10. ^ Atkinson; Epand, RF; Epand, RM (2008). "Tocopherols and tocotrienols in membranes: a critical review". Free radical biology & medicine 44 (5): 739–64. doi:10.1016/j.freeradbiomed.2007.11.010. PMID 18160049. 
  11. ^ Azzi (2007). "Molecular mechanism of alpha-tocopherol action". Free radical biology & medicine 43 (1): 16–21. doi:10.1016/j.freeradbiomed.2007.03.013. PMID 17561089. 
  12. ^ Zingg; Azzi, A (2004). "Non-antioxidant activities of vitamin E". Current medicinal chemistry 11 (9): 1113–33. PMID 15134510. 
  13. ^ Sesso, H. D.; Buring, J. E.; Christen, W. G.; Kurth, T.; Belanger, C.; MacFadyen, J.; Bubes, V.; Manson, J. E. et al. (2008). "Vitamins E and C in the Prevention of Cardiovascular Disease in Men: the Physicians' Health Study II Randomized Controlled Trial". JAMA: the Journal of the American Medical Association 300: 2123. doi:10.1001/jama.2008.600. 
  14. ^ Traber, MG; Packer, L (1995). "Vitamin E: beyond antioxidant function". American Journal of Clinical Nutrition 62 (6): 1501S. PMID 7495251. 
  15. ^ Traber; Sies, H (1996). "Vitamin E in humans: demand and delivery". Annual review of nutrition 16: 321–47. doi:10.1146/ PMID 8839930. 
  16. ^ Sen; Khanna, S; Roy, S (2004). "Tocotrienol: the natural vitamin E to defend the nervous system?". Annals of the New York Academy of Sciences 1031: 127–42. doi:10.1196/annals.1331.013. PMID 15753140. 
  17. ^ a b Sen; Khanna, S; Roy, S (2006). "Tocotrienols: Vitamin E beyond tocopherols". Life sciences 78 (18): 2088–98. doi:10.1016/j.lfs.2005.12.001. PMID 16458936.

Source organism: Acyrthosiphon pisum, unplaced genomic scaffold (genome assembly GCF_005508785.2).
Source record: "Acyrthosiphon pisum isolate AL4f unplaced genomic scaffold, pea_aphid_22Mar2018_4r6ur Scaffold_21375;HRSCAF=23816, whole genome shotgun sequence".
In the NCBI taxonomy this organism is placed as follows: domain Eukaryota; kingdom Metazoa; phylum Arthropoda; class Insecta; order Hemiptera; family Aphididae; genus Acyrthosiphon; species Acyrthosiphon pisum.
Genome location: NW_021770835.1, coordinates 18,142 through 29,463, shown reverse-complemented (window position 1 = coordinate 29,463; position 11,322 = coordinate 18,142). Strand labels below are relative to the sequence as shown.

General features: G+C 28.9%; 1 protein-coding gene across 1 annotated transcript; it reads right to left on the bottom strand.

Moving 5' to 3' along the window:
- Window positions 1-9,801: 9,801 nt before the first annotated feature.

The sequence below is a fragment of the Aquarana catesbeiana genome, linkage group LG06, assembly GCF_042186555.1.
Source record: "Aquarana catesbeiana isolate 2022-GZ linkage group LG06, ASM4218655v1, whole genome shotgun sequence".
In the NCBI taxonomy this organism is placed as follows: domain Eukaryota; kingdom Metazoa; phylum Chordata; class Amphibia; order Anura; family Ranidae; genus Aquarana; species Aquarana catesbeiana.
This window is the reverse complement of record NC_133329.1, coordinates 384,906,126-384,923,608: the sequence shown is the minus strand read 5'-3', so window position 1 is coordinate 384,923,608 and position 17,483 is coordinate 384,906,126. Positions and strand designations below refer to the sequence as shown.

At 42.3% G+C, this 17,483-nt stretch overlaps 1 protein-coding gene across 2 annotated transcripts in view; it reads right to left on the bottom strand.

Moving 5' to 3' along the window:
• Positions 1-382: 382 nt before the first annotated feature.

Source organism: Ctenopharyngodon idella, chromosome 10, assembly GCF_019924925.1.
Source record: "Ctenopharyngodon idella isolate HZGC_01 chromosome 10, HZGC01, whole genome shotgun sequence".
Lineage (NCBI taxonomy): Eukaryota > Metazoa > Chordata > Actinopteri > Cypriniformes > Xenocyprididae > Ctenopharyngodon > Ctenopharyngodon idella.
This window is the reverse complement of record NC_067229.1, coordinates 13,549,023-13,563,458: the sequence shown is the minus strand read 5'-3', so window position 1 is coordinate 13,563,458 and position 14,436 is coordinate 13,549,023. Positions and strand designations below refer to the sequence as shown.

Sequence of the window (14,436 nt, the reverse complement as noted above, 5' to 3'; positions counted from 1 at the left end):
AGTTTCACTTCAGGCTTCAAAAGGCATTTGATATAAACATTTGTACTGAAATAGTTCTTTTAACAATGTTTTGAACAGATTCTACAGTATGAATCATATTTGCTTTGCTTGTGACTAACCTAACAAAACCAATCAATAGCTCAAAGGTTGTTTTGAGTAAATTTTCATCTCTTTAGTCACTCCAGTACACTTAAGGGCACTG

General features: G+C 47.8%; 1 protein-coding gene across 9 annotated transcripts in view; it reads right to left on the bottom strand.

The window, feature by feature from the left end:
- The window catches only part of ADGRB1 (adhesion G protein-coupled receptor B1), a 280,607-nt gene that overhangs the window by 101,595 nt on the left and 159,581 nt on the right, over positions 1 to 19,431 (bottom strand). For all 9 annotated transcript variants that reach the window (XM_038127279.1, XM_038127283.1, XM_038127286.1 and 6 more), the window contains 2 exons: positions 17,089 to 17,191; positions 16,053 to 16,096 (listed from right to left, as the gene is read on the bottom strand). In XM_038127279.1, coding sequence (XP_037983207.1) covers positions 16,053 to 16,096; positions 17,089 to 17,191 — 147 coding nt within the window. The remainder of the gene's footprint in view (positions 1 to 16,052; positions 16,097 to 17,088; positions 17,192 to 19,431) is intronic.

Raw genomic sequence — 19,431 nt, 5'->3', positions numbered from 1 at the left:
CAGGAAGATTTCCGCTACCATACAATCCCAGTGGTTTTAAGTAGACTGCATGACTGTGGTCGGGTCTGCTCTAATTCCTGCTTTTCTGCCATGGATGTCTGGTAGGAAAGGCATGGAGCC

18. ^ Malafa (2008). "New insights and gains in pancreatic cancer". Cancer control : journal of the Moffitt Cancer Center 15 (4): 276–7. PMID 18813194. 
  19. ^ Das; Lekli, I; Das, M; Szabo, G; Varadi, J; Juhasz, B; Bak, I; Nesaretam, K et al. (2008). "Cardioprotection with palm oil tocotrienols: comparision of different isomers". American journal of physiology. Heart and circulatory physiology 294 (2): H970–8. doi:10.1152/ajpheart.01200.2007. PMID 18083895. 
  20. ^ Sen, C; Khanna, S; Roy, S (2007). "Tocotrienols in health and disease: the other half of the natural vitamin E family". Molecular Aspects of Medicine 28 (5-6): 692. doi:10.1016/j.mam.2007.03.001. PMID 17507086. 
  21. ^ Sen; Khanna, S; Rink, C; Roy, S (2007). "Tocotrienols: the emerging face of natural vitamin E". Vitamins and hormones 76: 203–61. doi:10.1016/S0083-6729(07)76008-9. PMID 17628176. 
  22. ^ USDA National Nutrient Database
  23. ^ a b American Cancer Society, Vitamin E, updated Oct. 27, 2008
  24. ^ National Cancer Institute, The SELECT Prostate Cancer Prevention Trial, Oct. 27, 2008
  25. ^ National Cancer Institute, Selenium and Vitamin E Cancer Prevention Trial (SELECT), Oct. 31, 2008
  26. ^ Smedts; De Vries, JH; Rakhshandehroo, M; Wildhagen, MF; Verkleij-Hagoort, AC; Steegers, EA; Steegers-Theunissen, RP (2009). "High maternal vitamin E intake by diet or supplements is associated with congenital heart defects in the offspring". BJOG : an international journal of obstetrics and gynaecology 116 (3): 416–23. doi:10.1111/j.1471-0528.2008.01957.x. PMID 19187374. 
  27. ^ Bob Phillips; Chris Ball, Dave Sackett, Doug Badenoch, Sharon Straus, Brian Haynes, Martin Dawes (May 2001). "Levels of Evidence". Oxford Centre for Evidence-based Medicine.
  28. ^
  29. ^ L A Mynderse and M Monga. "Oral therapy for Peyronie's disease".
  30. ^ Brigelius-Flohé R, Traber MG (1 July 1999). "Vitamin E: function and metabolism". FASEB J. 13 (10): 1145–55. PMID 10385606. 

Further reading

External links

Simple English

Vitamin E (which is also called Tocopherol or Tocotrienol, E307, E308,E309) is a vitamin. There are eight forms of it, E1 to E8. It can be found in vegetable oils. Very often it is also added to lotions and creams for the skin. It is supposed to help the healing of the skin, after burns and injuries, and lower the risk of heart disease and cancer.[1]

Vitamin E is claimed to help Anti-Aging.[needs proof]


  1. Anderson J, Young L. "Fat-Soluble Vitamins". Colorado State University, Cooperative Extension. Retrieved 2007-5-30.